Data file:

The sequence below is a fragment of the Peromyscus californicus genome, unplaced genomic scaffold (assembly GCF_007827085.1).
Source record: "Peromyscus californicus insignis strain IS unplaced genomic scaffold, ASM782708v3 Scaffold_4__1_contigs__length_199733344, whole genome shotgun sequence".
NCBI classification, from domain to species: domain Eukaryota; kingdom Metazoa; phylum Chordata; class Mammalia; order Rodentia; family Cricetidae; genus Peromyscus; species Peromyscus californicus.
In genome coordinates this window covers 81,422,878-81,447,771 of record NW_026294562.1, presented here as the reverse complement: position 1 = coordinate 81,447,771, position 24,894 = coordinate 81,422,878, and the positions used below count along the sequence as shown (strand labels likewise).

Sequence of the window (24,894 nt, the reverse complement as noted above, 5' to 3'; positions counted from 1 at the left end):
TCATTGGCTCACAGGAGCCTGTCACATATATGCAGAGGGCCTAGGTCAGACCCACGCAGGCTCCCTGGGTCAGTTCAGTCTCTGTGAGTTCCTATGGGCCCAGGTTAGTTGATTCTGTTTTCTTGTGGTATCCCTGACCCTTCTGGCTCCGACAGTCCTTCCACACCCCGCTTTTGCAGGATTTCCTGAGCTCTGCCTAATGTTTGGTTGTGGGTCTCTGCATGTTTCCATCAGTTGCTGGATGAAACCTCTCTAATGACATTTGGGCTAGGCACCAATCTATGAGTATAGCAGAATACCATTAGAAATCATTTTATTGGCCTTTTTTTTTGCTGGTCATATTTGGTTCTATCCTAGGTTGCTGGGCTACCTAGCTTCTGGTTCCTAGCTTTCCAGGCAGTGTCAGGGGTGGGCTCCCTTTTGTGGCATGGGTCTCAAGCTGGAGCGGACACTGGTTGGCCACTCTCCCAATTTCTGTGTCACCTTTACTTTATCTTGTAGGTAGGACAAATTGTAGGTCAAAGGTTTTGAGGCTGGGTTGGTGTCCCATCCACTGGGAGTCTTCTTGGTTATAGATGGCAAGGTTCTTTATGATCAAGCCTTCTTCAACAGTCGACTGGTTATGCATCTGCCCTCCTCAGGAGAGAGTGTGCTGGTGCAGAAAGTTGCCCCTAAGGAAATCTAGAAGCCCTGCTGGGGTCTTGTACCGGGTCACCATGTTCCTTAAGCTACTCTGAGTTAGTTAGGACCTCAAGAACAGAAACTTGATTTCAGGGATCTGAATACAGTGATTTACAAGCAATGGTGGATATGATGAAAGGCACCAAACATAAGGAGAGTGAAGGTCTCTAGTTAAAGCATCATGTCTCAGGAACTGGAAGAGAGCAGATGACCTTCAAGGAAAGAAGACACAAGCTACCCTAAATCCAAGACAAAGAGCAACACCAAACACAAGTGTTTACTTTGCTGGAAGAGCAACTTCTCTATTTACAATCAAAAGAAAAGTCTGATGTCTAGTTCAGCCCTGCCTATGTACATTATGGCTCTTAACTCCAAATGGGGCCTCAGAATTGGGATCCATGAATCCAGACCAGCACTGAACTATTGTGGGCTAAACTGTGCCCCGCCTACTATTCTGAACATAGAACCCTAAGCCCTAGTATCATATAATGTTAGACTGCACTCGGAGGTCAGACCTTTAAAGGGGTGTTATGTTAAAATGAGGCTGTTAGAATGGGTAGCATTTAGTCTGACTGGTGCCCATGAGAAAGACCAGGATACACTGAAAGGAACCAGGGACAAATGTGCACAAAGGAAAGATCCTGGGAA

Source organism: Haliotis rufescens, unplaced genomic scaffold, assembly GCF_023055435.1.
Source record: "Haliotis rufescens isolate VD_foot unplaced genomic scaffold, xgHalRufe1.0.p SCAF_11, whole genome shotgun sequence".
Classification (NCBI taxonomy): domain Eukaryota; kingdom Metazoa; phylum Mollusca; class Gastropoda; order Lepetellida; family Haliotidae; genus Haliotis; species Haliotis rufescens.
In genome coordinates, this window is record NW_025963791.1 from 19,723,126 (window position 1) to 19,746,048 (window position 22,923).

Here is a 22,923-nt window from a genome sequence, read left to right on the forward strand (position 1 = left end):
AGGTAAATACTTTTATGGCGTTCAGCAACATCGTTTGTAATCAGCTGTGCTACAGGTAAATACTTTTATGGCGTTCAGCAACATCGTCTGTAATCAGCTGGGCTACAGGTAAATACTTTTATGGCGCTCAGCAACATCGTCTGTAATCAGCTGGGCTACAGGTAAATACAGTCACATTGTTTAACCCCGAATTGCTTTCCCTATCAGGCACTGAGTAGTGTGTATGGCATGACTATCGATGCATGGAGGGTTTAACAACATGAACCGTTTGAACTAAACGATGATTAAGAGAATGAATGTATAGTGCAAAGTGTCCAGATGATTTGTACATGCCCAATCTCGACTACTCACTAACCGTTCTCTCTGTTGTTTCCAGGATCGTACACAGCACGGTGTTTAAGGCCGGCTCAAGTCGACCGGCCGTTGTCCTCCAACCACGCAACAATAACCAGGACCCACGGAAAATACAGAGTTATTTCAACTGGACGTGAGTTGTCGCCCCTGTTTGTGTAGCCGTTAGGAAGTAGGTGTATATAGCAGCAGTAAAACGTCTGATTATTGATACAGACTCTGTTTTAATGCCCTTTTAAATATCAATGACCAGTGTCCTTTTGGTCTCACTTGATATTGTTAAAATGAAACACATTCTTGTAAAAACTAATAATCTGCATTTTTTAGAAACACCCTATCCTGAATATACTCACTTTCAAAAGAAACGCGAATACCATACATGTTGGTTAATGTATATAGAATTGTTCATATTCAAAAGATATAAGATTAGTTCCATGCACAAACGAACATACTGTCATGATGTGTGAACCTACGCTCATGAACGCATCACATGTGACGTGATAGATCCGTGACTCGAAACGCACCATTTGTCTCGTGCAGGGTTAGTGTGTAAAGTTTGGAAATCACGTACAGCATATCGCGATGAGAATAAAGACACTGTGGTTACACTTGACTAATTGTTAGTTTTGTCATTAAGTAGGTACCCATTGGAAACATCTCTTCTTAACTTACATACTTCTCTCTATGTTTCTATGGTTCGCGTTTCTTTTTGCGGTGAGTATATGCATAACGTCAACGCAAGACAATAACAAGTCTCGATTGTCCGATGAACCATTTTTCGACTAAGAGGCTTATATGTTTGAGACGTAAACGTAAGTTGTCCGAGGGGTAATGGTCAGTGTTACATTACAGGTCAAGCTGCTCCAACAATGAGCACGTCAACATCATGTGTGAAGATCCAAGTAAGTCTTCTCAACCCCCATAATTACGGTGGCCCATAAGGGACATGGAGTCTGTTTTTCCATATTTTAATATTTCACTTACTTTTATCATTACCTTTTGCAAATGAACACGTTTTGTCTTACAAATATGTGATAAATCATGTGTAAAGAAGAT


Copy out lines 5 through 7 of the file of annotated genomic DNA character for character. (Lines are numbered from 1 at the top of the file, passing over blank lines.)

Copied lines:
Sequence of the window (24,894 nt, the reverse complement as noted above, 5' to 3'; positions counted from 1 at the left end):
TCATTGGCTCACAGGAGCCTGTCACATATATGCAGAGGGCCTAGGTCAGACCCACGCAGGCTCCCTGGGTCAGTTCAGTCTCTGTGAGTTCCTATGGGCCCAGGTTAGTTGATTCTGTTTTCTTGTGGTATCCCTGACCCTTCTGGCTCCGACAGTCCTTCCACACCCCGCTTTTGCAGGATTTCCTGAGCTCTGCCTAATGTTTGGTTGTGGGTCTCTGCATGTTTCCATCAGTTGCTGGATGAAACCTCTCTAATGACATTTGGGCTAGGCACCAATCTATGAGTATAGCAGAATACCATTAGAAATCATTTTATTGGCCTTTTTTTTTGCTGGTCATATTTGGTTCTATCCTAGGTTGCTGGGCTACCTAGCTTCTGGTTCCTAGCTTTCCAGGCAGTGTCAGGGGTGGGCTCCCTTTTGTGGCATGGGTCTCAAGCTGGAGCGGACACTGGTTGGCCACTCTCCCAATTTCTGTGTCACCTTTACTTTATCTTGTAGGTAGGACAAATTGTAGGTCAAAGGTTTTGAGGCTGGGTTGGTGTCCCATCCACTGGGAGTCTTCTTGGTTATAGATGGCAAGGTTCTTTATGATCAAGCCTTCTTCAACAGTCGACTGGTTATGCATCTGCCCTCCTCAGGAGAGAGTGTGCTGGTGCAGAAAGTTGCCCCTAAGGAAATCTAGAAGCCCTGCTGGGGTCTTGTACCGGGTCACCATGTTCCTTAAGCTACTCTGAGTTAGTTAGGACCTCAAGAACAGAAACTTGATTTCAGGGATCTGAATACAGTGATTTACAAGCAATGGTGGATATGATGAAAGGCACCAAACATAAGGAGAGTGAAGGTCTCTAGTTAAAGCATCATGTCTCAGGAACTGGAAGAGAGCAGATGACCTTCAAGGAAAGAAGACACAAGCTACCCTAAATCCAAGACAAAGAGCAACACCAAACACAAGTGTTTACTTTGCTGGAAGAGCAACTTCTCTATTTACAATCAAAAGAAAAGTCTGATGTCTAGTTCAGCCCTGCCTATGTACATTATGGCTCTTAACTCCAAATGGGGCCTCAGAATTGGGATCCATGAATCCAGACCAGCACTGAACTATTGTGGGCTAAACTGTGCCCCGCCTACTATTCTGAACATAGAACCCTAAGCCCTAGTATCATATAATGTTAGACTGCACTCGGAGGTCAGACCTTTAAAGGGGTGTTATGTTAAAATGAGGCTGTTAGAATGGGTAGCATTTAGTCTGACTGGTGCCCATGAGAAAGACCAGGATACACTGAAAGGAACCAGGGACAAATGTGCACAAAGGAAAGATCCTGGGAA

Source organism: Haliotis rufescens, unplaced genomic scaffold, assembly GCF_023055435.1.